Wireless Communications Transfer Protocol

The Wireless Communications Transfer Protocol (WCTP) was designed to simplify the transmission of alphanumeric and binary messages from automated, server-based systems to and from 2-way messaging devices. WCTP is the most technically preferred method of connecting to an American Messaging network by third-party servers and software clients. This is because WCTP provides certain features, including the highest level of security, not presently supported by SNPP.


WCTP was developed based on widely accepted Internet protocols and standards including HTML and XML. You should be familiar with these standards before attempting to implement a WCTP connection to an American Messaging network. Furthermore, we have not implemented the entire suite of commands and controls associated with WCTP version 1.2 or later, so you should read this document carefully to ensure that your desired implementation is supported by our networks. Because WCTP uses XML as its communication language, WCTP operations must be formatted in accordance with the XML 1.0 specification. This requires that all operations be “well-formed” and “valid” according to the WCTP Data Type Definition (DTD file specified by American Messaging). The meaning of well formed and valid is described in the XML specifications (see http://www.w3.org/XML for more information on XML and well formed and valid operations).

Firewall and TCP/IP Ports

Additionally, since WCTP rides on HTML, you can connect to our network using port 80 through the Internet. Moreover, if you need a secure connection, you connect using SSL through port 443. Both of these ports are generally open through most enterprise firewalls, which should allow developers to implement a solution without changing corporate firewall settings.

Benefits Over SNPP

In comparison to other protocols such as SNPP, WCTP is more robust but more difficult to implement. Implementation of WCTP requires that your solution act as a WCTP client to our WCTP host. There are some standardized clients available that will communicate using the WCTP protocol. However, because of WCTP’s flexibility and rich feature set, custom applications can exploit its capabilities far beyond what an off-the-shelf application will provide. In addition to providing a secure connection to an American Messaging messaging network, using WCTP enables you to obtain responses from 2-way messaging devices, provided that the original message was sent via WCTP. Note, your WCTP client is required to “poll” our WCTP host for any expected response(s). WCTP is the preferred connection method for time bound, full 2-way communications between our messaging devices and your servers.

Supported WCTP Operations

Our WCTP DTD file, which contains the definitions of our supported operations can be found at:  http://wctp.myairmail.com/wctp-dtd-v1r1.dtd. See below for our messaging examples utilizing a WCTP connection, and visit http://www.wctp.org for the latest information on WCTP.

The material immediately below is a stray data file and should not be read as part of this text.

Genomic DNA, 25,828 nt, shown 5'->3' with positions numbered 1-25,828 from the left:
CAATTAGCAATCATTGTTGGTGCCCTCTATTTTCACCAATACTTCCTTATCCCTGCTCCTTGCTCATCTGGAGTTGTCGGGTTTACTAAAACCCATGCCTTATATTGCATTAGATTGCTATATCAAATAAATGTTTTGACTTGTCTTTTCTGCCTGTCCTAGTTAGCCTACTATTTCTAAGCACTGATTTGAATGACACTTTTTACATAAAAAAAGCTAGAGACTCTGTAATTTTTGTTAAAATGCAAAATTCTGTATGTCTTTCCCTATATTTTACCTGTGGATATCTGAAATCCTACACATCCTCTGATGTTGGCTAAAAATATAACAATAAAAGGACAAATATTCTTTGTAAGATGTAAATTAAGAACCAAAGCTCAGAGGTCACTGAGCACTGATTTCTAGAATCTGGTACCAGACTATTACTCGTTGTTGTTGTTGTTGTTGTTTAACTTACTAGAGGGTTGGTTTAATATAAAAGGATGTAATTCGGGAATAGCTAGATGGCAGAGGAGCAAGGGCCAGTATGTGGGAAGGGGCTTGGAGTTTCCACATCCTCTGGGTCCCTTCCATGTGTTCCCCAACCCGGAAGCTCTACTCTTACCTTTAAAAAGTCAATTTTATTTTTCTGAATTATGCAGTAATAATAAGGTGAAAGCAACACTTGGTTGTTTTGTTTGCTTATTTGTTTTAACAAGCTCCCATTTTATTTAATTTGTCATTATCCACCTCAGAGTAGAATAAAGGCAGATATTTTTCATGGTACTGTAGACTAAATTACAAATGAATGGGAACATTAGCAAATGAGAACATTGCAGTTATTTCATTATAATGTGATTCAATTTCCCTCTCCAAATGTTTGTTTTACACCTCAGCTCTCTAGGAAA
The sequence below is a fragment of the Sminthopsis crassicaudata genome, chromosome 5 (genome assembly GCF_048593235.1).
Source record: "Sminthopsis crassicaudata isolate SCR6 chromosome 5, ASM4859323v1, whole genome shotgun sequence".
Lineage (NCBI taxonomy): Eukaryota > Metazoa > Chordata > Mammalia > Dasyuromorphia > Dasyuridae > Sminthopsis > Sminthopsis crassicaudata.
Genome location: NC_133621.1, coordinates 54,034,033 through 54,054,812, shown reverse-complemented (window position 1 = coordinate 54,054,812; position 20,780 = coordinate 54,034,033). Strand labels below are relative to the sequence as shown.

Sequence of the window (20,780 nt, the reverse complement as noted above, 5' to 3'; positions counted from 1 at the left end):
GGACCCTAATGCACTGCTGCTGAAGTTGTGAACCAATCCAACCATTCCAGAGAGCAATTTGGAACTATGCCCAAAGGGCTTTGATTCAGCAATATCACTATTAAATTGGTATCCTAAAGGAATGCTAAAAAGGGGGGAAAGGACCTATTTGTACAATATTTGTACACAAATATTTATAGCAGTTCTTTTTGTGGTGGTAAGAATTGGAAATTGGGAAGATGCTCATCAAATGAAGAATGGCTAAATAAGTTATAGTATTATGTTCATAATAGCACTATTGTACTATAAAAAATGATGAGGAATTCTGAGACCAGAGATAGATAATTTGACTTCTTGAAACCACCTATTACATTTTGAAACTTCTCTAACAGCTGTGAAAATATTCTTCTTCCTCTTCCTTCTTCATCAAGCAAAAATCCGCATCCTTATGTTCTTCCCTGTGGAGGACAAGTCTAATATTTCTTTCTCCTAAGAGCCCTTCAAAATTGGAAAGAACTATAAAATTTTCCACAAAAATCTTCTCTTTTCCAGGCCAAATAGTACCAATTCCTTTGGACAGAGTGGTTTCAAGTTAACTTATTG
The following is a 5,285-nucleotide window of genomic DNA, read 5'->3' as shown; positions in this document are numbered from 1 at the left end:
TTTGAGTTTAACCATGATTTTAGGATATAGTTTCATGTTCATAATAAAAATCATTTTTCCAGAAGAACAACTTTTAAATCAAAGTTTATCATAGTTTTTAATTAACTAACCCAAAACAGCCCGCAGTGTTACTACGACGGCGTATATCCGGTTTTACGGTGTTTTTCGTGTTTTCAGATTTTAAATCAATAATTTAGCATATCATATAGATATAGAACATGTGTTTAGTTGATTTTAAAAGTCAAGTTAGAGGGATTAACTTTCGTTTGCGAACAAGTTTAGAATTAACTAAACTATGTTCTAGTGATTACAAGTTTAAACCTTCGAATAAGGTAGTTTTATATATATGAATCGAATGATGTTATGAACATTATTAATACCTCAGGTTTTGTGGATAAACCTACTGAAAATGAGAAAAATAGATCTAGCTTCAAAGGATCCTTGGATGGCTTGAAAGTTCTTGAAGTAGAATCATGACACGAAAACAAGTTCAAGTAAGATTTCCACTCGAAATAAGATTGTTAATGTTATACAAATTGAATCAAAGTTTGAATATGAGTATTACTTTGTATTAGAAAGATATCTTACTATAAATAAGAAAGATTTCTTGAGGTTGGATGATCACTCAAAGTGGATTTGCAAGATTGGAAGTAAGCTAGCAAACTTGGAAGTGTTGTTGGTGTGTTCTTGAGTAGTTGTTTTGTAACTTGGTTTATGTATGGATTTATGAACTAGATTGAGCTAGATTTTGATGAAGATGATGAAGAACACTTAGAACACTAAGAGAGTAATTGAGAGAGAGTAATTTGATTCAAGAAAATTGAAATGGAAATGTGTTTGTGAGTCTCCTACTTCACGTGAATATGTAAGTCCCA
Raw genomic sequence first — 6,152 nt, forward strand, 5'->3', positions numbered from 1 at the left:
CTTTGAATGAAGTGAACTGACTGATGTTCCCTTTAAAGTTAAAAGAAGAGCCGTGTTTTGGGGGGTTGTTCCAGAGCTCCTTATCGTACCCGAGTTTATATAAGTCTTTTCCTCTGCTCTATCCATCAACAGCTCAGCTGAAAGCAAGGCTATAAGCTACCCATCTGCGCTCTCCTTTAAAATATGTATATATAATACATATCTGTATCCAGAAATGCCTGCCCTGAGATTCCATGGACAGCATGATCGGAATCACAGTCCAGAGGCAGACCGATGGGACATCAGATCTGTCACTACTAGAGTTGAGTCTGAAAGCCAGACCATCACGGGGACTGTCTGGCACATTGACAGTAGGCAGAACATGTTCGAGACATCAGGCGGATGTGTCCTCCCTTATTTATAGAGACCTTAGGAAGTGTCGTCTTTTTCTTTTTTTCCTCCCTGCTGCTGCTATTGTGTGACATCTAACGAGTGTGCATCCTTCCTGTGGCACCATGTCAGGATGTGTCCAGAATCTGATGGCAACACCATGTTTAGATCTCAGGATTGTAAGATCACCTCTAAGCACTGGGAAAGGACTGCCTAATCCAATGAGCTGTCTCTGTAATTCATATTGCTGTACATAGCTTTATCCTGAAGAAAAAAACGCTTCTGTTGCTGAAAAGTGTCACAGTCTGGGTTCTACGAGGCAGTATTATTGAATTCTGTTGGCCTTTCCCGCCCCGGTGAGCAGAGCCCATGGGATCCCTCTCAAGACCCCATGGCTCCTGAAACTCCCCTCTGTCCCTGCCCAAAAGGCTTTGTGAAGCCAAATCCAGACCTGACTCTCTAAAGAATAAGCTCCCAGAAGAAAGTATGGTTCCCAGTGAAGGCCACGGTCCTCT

Example of a WCTP message being submitted to the server:

<?xml version="1.0"?>
<!DOCTYPE wctp-Operation SYSTEM "http://wctp.myairmail.com/wctp-dtd-v1r1.dtd">
<wctp-Operation wctpVersion="wctp-dtd-v1r1">

<wctp-SubmitClientHeader submitTimestamp="2003-11-14T04:30:53">
<wctp-ClientOriginator senderID="betauser" miscInfo="betapassword"/>
<wctp-ClientMessageControl notifyWhenDelivered="true" allowResponse="true"/>
<wctp-Recipient recipientID="2148169898"/>
This is a test

Example of the response after the submission:

<?xml version="1.0" encoding="UTF-8"?>
<!DOCTYPE wctp-Operation SYSTEM "http://wctp.myairmail.com/wctp-dtd-v1r1.dtd">
<wctp-Operation wctpVersion="wctp-dtd-v1r1.dtd" wctpToken="x224">

<wctp-ClientSuccess successText="Message Accepted" successCode="200" trackingNumber="1784193744"/>

This WCTP (Wireless Communication Transfer Protocol) Server implements the WCTP 1.1 protocol as defined by WCTP.org You can examine this implementations DTD (Document Type Definition) at WCTP version 1.1 DTD.

Use your WCTP client software to send a valid XML request to http://wctp.myairmail.com/wctp using the login/password you registered. A WCTP compliant XML response will be returned after the request has been processed. A typical WCTP message submittal might look like:

<?xml version="1.0" encoding="UTF-8"?>
<!DOCTYPE wctp-Operation SYSTEM "http://wctp.myairmail.com/wctp-dtd-v1r1.dtd">
<wctp-Operation wctpVersion="wctp-dtd-v1r1">

<wctp-SubmitHeader submitTimestamp="2004-03-31T09:45:00">
<wctp-Originator senderID="myLoginName" securityCode="mySecretPassword"/>
<wctp-MessageControl messageID="test00"/>
<wctp-Recipient recipientID="8005551212"/>
<wctp-Alphanumeric>Testing 123</wctp-Alphanumeric>

The above WCTP XML code is using what is called WCTP Enterprise Mode, defined by the <wctp-SubmitRequest> element. Notice that the password is in the securityCode attribute of the <wctp-Originator> element. When using the Transient Client Mode, defined by the <wctp-SubmitClientMessage>, the password should be placed in the miscInfo attribute of the <wctp-Originator> element.